New York Yankees – 33-27, 2nd in AL East; No. 5 seed in AL, +600 to win WS
Only in a pandemic-shortened year could a team that finished with the fifth-best record in the American League have the second-best odds to win the World Series. The Yankees got off to a scorching-hot start in 2020, going 16-6 out of the gate, but they stumbled mightily with a 5-15 midseason stretch. They rebounded with a ten-game winning streak, but then went cold again toward the end of the regular season. It was an injury-ravaged roller coaster.
That said, the Yankees are relatively healthy again, they have one of the best pitchers on the planet in offseason acquisition Gerrit Cole, and their offense still has as much pop as any other team. Giancarlo Stanton, Aaron Judge, Gary Sanchez, and surprise MLB leader in homers Luke Voit can all go nuclear at any point. And playoff stud veteran Brett Gardner (16 for his last 38), team batting leader DJ Lemahieu (.364 on the season, 1.011 OPS), and doubles machine Gio Urshela (.298, 11 doubles) can all get on base in front of their sluggers.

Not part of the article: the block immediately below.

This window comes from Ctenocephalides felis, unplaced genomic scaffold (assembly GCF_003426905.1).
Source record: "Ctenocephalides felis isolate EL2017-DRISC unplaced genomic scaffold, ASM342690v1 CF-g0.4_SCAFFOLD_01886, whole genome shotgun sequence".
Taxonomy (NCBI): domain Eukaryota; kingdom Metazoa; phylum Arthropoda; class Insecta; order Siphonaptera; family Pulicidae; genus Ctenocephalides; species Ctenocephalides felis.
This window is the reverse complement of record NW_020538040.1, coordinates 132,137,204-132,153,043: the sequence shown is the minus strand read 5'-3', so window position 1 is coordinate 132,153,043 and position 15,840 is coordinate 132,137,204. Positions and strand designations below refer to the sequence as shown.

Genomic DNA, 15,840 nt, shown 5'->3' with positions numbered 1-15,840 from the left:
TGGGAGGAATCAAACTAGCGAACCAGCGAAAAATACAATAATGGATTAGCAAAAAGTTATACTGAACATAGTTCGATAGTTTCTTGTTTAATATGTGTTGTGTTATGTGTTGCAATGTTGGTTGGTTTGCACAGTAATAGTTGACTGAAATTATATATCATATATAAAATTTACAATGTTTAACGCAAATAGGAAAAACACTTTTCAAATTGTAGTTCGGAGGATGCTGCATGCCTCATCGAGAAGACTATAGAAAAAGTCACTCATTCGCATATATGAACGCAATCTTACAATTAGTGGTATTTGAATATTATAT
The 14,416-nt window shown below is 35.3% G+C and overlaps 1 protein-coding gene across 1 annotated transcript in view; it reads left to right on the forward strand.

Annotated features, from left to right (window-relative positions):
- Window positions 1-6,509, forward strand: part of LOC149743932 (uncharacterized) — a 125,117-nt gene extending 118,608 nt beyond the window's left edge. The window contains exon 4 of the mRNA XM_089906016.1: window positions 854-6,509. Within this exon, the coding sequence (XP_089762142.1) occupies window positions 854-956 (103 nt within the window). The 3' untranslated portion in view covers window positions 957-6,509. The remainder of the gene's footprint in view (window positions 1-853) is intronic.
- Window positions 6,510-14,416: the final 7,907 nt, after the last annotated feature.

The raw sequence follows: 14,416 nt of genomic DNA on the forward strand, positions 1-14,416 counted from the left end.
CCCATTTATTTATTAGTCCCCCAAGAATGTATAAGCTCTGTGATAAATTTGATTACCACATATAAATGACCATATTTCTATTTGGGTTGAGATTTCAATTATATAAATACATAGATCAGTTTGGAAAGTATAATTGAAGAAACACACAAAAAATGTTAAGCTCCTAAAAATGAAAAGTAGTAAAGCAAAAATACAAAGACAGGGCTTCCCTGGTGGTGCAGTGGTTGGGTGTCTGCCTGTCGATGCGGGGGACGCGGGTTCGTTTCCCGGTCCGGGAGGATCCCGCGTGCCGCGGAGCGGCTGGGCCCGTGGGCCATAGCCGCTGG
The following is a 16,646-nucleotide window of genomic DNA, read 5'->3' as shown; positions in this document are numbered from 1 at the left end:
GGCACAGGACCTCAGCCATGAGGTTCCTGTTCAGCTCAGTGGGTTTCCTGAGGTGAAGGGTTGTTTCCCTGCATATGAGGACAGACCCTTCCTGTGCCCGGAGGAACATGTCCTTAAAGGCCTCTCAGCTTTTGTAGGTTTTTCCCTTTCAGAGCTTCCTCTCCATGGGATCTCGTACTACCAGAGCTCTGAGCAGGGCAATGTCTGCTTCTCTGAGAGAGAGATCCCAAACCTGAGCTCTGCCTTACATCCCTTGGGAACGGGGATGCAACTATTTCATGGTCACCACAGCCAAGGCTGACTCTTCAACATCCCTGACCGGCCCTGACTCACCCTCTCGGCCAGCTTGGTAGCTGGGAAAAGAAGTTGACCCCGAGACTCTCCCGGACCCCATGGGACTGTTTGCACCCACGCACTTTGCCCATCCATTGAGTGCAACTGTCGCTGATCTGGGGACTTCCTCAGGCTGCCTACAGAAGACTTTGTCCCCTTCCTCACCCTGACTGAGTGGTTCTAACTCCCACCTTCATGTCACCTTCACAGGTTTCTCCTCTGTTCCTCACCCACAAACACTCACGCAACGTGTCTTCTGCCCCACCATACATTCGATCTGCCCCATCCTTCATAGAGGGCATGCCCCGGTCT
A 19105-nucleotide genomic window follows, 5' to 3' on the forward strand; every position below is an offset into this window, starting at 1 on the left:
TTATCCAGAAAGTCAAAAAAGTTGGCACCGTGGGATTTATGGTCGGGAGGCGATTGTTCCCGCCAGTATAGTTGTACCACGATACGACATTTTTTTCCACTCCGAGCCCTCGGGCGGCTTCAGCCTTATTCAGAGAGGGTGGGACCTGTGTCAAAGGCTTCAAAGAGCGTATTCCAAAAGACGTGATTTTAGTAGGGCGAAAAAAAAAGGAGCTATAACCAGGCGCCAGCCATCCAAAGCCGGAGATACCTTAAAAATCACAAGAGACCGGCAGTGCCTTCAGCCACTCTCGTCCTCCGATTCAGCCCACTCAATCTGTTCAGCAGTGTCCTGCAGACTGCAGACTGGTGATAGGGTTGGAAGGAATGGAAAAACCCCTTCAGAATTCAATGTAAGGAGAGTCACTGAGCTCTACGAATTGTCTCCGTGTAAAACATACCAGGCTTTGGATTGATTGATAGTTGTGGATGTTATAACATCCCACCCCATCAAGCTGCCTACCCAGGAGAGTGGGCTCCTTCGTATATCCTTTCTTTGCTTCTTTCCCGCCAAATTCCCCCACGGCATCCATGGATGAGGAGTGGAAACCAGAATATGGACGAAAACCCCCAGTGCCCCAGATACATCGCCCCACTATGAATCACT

New York may be the only AL team not shaking to face the Cleveland Indians’ stud rotation in the Wild Card round. No team had a higher OPS against right-handed pitchers this season (.811), and all three of Cleveland’s studs are righties. Voit, who launched 22 homers, drove in 52 runs, and maintained a .610 slugging percentage, enjoyed a .291 average against righties.
If Cole’s postseason success can rub off on second-in-rotational command Masahiro Tanaka, the Yankees could very well mash their way to the World Series. It will hurt not having James Paxton and Luis Severino, but if there’s any year the Bronx Bombers could make up for those losses, it’s this year.